Why Groupon Shares Sank

Although we don't believe in timing the market or panicking over market movements, we do like to keep an eye on big changes -- just in case they're material to our investing thesis.

What: Shares of daily-deal specialist Groupon (Nasdaq: GRPN  ) were getting clipped by investors today, finishing the day down 8.7% on news that CEO Andrew Mason, who had been under fire, will stay at the company.

So what:  Shares of the coupon merchant had jumped nearly 20% in the last week in part on rumors that Mason would be ousted, but the board made no such moves at a meeting last night. Groupon has been one of the biggest flops on Wall Street this year, as shares have fallen about 80% since their debut last November.

Now what: Sorry, but investors should be blaming themselves or the Wall Street machine that originally valued Groupon at $15 billion, not Mason. The young CEO built the company into a juggernaut in just three short years, and if anyone has the vision to give Groupon profitable legs, it's him.

Still, it's going to be an uphill battle. The daily-deals business was well timed for the recession, but there are a litany of problems with the industry, including low barriers to entry, merchant frustration, and consumer fatigue. Witness the recent layoffs at Living Social as proof that the industry was simply bloated. Groupon's still the favorite here, but I wouldn't get on board until I saw long-term growth and stable profits.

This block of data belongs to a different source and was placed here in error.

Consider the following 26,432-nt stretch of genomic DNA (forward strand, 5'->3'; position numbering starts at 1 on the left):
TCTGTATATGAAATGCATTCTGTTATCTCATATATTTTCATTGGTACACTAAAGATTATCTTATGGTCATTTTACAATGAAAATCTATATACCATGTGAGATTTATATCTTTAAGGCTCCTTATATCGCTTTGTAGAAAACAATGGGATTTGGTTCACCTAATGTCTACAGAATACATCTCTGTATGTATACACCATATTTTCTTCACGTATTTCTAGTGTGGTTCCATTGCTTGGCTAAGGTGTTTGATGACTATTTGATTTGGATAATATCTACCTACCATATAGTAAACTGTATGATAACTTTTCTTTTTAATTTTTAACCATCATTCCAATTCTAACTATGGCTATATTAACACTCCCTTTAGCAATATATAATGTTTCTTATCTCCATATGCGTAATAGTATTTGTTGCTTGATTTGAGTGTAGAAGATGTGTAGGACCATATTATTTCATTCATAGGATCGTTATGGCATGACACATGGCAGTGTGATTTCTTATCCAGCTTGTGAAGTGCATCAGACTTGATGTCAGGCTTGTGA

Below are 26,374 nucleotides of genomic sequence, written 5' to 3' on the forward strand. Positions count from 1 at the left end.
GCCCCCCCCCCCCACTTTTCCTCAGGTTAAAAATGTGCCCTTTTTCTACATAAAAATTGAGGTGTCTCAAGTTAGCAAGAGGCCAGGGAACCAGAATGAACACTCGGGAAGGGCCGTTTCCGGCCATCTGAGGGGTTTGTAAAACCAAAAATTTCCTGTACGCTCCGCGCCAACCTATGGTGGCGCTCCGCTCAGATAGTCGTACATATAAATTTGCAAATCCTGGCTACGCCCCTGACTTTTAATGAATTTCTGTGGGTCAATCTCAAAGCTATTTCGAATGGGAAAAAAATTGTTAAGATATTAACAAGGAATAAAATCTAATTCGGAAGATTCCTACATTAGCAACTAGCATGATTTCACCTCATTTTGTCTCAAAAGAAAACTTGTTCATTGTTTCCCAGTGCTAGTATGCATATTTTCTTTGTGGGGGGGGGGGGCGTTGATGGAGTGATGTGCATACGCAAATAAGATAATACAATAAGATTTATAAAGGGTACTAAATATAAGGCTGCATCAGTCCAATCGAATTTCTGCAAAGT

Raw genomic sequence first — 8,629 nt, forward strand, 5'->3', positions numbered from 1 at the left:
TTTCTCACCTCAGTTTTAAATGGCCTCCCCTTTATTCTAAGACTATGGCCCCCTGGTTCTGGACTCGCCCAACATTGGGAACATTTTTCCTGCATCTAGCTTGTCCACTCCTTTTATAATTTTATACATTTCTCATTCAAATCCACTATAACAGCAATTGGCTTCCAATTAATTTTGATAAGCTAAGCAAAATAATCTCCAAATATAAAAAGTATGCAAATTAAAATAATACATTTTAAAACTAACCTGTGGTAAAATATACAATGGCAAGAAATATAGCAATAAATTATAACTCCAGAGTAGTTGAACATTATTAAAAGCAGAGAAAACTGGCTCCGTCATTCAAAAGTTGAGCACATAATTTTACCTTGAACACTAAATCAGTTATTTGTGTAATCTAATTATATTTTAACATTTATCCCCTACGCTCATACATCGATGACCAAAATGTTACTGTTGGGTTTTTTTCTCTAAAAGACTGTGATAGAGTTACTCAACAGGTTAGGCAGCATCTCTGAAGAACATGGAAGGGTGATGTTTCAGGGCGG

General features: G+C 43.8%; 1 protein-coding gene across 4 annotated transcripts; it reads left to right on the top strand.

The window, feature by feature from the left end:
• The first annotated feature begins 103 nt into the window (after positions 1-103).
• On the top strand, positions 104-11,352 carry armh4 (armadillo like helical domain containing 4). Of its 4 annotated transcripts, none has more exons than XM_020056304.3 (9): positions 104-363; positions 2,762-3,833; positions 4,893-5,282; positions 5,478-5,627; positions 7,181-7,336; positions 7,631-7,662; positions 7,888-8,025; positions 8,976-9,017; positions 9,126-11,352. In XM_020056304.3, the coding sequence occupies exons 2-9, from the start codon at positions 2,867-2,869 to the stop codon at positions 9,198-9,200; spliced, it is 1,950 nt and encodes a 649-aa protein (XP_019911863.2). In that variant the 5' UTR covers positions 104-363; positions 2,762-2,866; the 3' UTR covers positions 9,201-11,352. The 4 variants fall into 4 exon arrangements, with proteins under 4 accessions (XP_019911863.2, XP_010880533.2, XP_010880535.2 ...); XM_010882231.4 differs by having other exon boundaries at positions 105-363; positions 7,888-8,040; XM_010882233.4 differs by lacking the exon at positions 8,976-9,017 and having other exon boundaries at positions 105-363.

To learn about Groupon's prospects, pick up a copy of our new premium research report all about the deals slinger. This is an in-depth 2,000-word analysis that will present you with a detailed look at Groupon's opportunities and risks, as well as key items to look for in the near future. Just click right here to get access to this valuable insight today. 


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  • Report this Comment On December 01, 2012, at 4:11 AM, biztexter wrote:

    I agree the real problem is not Groupon but the fact that most small businesses don't have the right technology for effective followup marketing. They sometimes attempt to use email but 80% of marketing emails go unopened.

    The best solution out there for these companies is Business Texter. It has all the great things the big email systems have and more. What makes it so effective is 97% of sms text messages are opened. There are 5 times more people using texting than are on Facebook.

    A small business armed with an automatic followup system that also acts as the new form of customer service communications is not going to have the problem of not reactivating Grouponers again and again over time.

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